Hands-on Gear Review
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Street Price: $30 | Compare prices at 1 resellers
Pros: Packable, lightweight, durable fabric, affordable
Cons: Uncomfortable shoulder straps, no hip/sternum straps
Best Uses: Extra day pack while traveling, light hiking, around town
Unlike most of the other packs in this review, the REI Stuff Travel Daypack is designed to be an addition to your existing luggage. A super convenient rucksack-style pack, the durable REI Stuff Travel Daypack easily holds all the necessities for a hike, a day at the beach, or an afternoon sightseeing. Plus, it collapses down into its own lid, making it the perfect piece to toss into your main travel pack or suitcase before heading out on your next trip. Although this pack is unstructured (no frame), it isn't as floppy as the Patagonia Lightweight Travel Pack 26 and carries surprisingly well; however, we noticed that it began to dig into our shoulders uncomfortably at about 15 pounds. At only $30, this pack is less than half of the price of the similar Patagonia pack, so it's also a great deal. Overall, the REI Stuff Travel Daypack makes adventuring fun and easy, whether you're halfway across the country or exploring the far reaches of the globe. Thanks to its functionality, convenience, and value, our testers agreed that it deserved our Top Pick Award for this review.
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OutdoorGearLab Editors' Hands-on Review
While this pack is fairly comfortable with lighter loads, it lost some comfort points as we loaded it down with more gear. Since the REI Stuff Travel Daypack doesn't come with chest or sternum straps, all the weight falls directly onto the shoulders and because of the way the shoulder straps are designed (they create a "horseshoe" at the top) the strap system also digs into the back of the neck if you opt to where the pack more snugly. However, when just carrying "day necessities" like a guidebook, liter of water, wallet, camera, and spare jacket (which comes to about 6 pounds), this pack performed really well. Additionally, the REI daypack doesn't have the uncomfortable floppy effect that we experienced with the Patagonia Lightweight Travel Pack. Although the REI pack is unstructured (like the Patagonia pack), it is a little smaller and easier to keep from flopping around. Ultimately, if you're going to be carrying around less than 15 pounds, this pack is comfortable and easy to move with.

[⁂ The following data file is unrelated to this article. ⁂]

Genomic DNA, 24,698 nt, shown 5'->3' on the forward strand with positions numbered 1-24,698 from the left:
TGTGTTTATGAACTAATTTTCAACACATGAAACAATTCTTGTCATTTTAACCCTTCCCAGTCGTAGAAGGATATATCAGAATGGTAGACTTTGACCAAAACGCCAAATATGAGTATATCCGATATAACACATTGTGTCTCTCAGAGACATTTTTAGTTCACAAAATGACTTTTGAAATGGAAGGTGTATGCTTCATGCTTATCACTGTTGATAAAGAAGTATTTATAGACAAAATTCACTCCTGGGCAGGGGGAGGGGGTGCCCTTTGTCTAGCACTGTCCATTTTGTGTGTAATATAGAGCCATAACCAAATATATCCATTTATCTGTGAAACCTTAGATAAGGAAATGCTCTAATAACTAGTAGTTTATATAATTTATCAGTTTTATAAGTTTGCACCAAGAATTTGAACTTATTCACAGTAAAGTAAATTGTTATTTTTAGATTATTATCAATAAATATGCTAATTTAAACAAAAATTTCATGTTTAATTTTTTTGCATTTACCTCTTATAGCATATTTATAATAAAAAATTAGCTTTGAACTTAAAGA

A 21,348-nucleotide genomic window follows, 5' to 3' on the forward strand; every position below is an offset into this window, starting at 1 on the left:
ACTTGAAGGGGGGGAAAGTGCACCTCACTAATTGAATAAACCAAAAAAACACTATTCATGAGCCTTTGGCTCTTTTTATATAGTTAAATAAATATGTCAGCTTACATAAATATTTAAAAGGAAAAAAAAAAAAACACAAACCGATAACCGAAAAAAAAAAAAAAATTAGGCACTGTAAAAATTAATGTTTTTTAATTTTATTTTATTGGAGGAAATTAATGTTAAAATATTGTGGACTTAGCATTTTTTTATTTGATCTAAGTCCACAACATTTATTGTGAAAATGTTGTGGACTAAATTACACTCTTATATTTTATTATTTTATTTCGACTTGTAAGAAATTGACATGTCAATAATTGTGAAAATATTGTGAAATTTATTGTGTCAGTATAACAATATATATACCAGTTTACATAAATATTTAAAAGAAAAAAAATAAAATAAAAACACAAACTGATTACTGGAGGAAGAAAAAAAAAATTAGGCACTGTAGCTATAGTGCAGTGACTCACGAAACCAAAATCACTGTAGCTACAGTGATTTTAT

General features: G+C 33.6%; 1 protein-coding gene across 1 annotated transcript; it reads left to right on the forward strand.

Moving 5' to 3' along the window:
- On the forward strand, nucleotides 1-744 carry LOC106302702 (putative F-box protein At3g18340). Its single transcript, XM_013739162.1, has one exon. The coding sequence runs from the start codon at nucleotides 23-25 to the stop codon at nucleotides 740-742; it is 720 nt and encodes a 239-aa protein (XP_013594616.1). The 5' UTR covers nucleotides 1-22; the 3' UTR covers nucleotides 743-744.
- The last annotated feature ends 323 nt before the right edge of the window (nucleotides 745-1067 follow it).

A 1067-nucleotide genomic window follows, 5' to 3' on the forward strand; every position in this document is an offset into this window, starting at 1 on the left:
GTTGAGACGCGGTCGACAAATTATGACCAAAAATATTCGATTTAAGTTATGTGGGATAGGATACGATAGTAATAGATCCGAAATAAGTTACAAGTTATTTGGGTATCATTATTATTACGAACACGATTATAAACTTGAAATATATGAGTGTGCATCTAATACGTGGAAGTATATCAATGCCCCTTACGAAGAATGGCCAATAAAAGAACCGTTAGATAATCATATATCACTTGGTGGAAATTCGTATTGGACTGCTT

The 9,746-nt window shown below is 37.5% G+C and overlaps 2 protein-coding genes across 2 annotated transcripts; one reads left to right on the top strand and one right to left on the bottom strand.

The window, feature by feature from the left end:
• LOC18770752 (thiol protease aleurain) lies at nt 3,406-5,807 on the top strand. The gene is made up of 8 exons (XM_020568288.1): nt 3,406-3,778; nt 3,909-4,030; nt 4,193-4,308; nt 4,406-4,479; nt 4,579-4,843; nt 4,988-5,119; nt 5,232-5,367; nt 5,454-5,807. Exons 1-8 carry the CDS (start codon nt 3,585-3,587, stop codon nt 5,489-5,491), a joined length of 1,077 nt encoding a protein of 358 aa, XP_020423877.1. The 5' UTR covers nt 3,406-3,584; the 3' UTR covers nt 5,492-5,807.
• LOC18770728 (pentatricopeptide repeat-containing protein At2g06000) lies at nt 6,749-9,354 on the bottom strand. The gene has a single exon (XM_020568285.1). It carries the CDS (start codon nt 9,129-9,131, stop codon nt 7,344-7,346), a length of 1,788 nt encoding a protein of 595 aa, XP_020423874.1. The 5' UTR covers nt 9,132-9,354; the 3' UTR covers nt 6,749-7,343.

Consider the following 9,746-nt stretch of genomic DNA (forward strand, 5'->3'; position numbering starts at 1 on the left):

Functionality and Features
A super packable little daypack, the REI Stuff Travel Pack folds up into its own zippered pouch, compressing down to about 8x7x2 inches. When it's compressed into its own lid, the REI pack also has a gear loop for easy clipping. Collapsing down to about the same size as that one extra t-shirt you thought about bringing, this pack is way more useful. Ultimately, adding this quick-drying pack to your existing luggage is an easy way to make sure you don't miss out on any cool outdoor adventures on your travels. It's also a simple way to lug around your daily travel essentials instead of carrying a purse or messenger bag; however, it doesn't have any pockets that will really keep your valuables safe from pick pocketers. Although it's a minimalist piece, we found that this pack met most of our daypack needs and was very functional as an extra toss-in-the-luggage addition.